Agoraphobic To Social Entrepreneur

At the tender age of 17 I had my first panic attack which spiralled into agoraphobia and shattered my dreams of becoming a singer.

I was about to sing the solo for Once in Royal David’s City at my school Christmas concert. I sang solos all the time and sometimes felt nerves – but never like this.

The blood was draining from my cheeks, my hands were trembling and my knees started wobbling. Then the panic really set in. But the more I panicked the faster my heart was thumping and the dizzier I became. My vision was blurring and I forgot how to breathe.

I honestly thought I was dying.

A friend sang the solo as I cowered in the church corner until my mum came to collect me.

I prayed that it was a weird one-off nightmare, but it wasn’t. The next day I had another one. Then another and another. I hated being around people and would always hide my face under my hair if someone looked at me.

I was shaking all the time and worried I would be sick in public or unable to escape. I felt trapped. No way out. So I stopped going out and just stayed in my room listening to music.

I played piano music by Rachmaninov, Beethoven, Chopin, Debussy… over and over.

Music was my therapy, and when the music stopped I would panic again.

My GP prescribed Diazepam to stop the symptoms, and also Citalopram to prevent them. The tablets worked but my brain went numb and my head felt like it was stuffed with cotton wool. I was zombified.

I struggled going back to school and asked to sit on the end of the row nearest the door. I was so embarrassed. No one understood what was going on apart from my music teacher who rearranged the choir so I would feel safe and calm.

As soon as I started singing all the symptoms would dissipate as the endorphins rushed through my body, especially when I hit my falsetto range.

I scraped through to pass my A-levels and got a BA Hons in Music at my local University in Canterbury. I found an amazing singing teacher, Sheila Luxon, who trained me as an opera singer. Sheila gave me big operatic arias to sing from Don Giovanni, The Marriage of Figaro, Gianni Schicci, Tosca – I felt alive!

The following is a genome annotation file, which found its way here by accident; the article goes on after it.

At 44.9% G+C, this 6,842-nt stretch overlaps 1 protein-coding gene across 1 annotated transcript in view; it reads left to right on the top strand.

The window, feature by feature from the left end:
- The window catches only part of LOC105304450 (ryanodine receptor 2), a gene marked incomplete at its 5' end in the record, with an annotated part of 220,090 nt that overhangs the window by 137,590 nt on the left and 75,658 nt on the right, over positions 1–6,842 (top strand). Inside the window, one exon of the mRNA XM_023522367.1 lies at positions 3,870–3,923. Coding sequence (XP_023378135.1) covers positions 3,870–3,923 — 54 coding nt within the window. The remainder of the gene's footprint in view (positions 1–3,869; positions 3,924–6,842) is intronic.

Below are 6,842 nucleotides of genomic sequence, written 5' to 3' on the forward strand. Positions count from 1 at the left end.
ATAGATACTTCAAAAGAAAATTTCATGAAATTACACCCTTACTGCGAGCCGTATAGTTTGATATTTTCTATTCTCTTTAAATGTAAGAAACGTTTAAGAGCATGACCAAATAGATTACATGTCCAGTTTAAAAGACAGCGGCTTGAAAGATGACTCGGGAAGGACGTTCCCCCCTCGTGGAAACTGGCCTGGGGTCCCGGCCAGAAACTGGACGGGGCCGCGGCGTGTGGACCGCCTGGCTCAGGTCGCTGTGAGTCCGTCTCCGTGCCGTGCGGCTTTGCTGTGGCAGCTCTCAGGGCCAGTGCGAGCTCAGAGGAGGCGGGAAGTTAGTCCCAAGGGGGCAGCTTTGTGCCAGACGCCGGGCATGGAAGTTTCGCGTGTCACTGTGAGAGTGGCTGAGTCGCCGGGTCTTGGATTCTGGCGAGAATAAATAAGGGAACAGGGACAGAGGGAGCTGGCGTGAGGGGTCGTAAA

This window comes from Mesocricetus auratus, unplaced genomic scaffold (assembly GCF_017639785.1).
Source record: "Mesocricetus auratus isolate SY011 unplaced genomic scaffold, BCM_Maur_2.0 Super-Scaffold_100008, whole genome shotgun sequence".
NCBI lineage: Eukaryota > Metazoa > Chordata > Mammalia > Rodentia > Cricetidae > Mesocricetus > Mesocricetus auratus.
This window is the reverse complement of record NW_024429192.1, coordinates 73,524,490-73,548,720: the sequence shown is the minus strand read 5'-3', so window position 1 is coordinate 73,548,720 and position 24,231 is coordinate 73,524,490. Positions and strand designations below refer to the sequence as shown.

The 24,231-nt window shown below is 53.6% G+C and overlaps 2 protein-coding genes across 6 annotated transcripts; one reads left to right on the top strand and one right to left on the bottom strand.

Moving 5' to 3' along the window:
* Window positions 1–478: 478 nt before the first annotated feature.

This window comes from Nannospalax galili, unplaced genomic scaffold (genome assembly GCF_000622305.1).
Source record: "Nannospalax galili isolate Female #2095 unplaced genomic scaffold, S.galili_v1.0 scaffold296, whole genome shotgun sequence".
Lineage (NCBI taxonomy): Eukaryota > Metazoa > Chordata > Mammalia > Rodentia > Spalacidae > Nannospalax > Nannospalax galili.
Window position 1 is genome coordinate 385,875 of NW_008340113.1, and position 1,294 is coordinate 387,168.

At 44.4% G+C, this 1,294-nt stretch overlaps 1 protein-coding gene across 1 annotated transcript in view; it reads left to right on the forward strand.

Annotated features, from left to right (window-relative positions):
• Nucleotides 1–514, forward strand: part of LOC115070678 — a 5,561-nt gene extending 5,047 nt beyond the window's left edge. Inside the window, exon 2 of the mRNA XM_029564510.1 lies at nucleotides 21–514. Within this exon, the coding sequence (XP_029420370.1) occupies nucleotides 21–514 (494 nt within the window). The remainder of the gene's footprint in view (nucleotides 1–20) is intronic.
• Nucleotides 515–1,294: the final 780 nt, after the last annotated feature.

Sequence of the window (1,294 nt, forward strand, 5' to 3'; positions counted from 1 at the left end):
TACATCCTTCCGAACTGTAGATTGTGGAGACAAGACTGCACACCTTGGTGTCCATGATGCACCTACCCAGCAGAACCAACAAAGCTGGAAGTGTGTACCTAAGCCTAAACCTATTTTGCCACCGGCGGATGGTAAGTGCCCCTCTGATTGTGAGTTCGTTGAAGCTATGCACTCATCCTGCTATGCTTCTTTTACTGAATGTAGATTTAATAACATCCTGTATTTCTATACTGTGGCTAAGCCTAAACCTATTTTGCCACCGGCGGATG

My confidence trickled back so I moved to London to study journalism and audition for the London Philharmonic Choir. I joined the choir and I was hired by a National Newspaper.

Life was good again so I decided it was time to come off the antidepressants.

I was fine for a few weeks, but then I started to wobble under the stress of my job. I had a panic attack during a Labour Party Conference whilst hosting the Q and As with Party Leaders. I hated being in the spotlight so I ran out of the room retching. It was awful, and very embarrassing because I was still holding a microphone so everyone could hear me!

I saw my doctor the next day who assured me that I shouldn’t come off Citalopram yet. He said “think of them as your best friend, always there when you need them”. He didn’t give me an alternative, so I took his advice and stayed on them until I was 30 years old.

Being on antidepressants during that pivotal time of growing from a girl to a woman robbed me of the opportunity to learn what ‘real’ emotions are.

When I eventually forced myself off them I made significant changes. I signed up for a Cognitive Behavioural Therapy course, joined a gym and left my stressful job.

I started my own music agency ‘Soundcheque‘ to help musicians get recognised and rewarded for their music.

I also became a disability campaigner and spent a week in a wheelchair for my friend Clara’s degenerative condition Hypermobility Syndrome. Clara needed a new Power Chair, so I made it my mission to get her one.

I then went voluntarily blind for a week to raise awareness for my friend Yvette’s eye condition Retinitis Pigmentosa and created a charity ‘Sound for Sight‘. with a concert hosted by Jeremy Vine (below) and the audience wearing sight-loss simulators.

Sound for Sight Concert

It is now time for me to raise awareness for Mental Health.

Recent studies have shown that one in four people in the World will experience mental health disorders in their lives. Around 450 million people are currently known to be suffering and still find it difficult to talk about it.

Why aren’t we taught mindfulness or meditation at school? Surely these are key life skills.

With this in mind, I launched a campaign on #WorldMentalHealthDay for my new charity venture ‘Music for Mental Wealth‘ which aims to help people who have struggled with the negative impact of stress and anxiety.

Music for Mental Wealth (MMW) infuses music with a scientific formula to improve general wellbeing and are working with Kings College in London on our proprietary technology and proving it works.

We will offer our unique music with or without guided meditation, and from a variety of genres. You can listen before a nerve-wracking presentation, during a workout, on a busy train, at bedtime and more. We will have a whole range of moods to choose from.

I am raising funds to build our brand, website and commission more music.

If you would like to help or support ‘Music for Mental Wealth’ please visit donate here.

Music for Mental Wealth soft-launched at the Huffington Posts’s ‘Zen Den’ at Bestival

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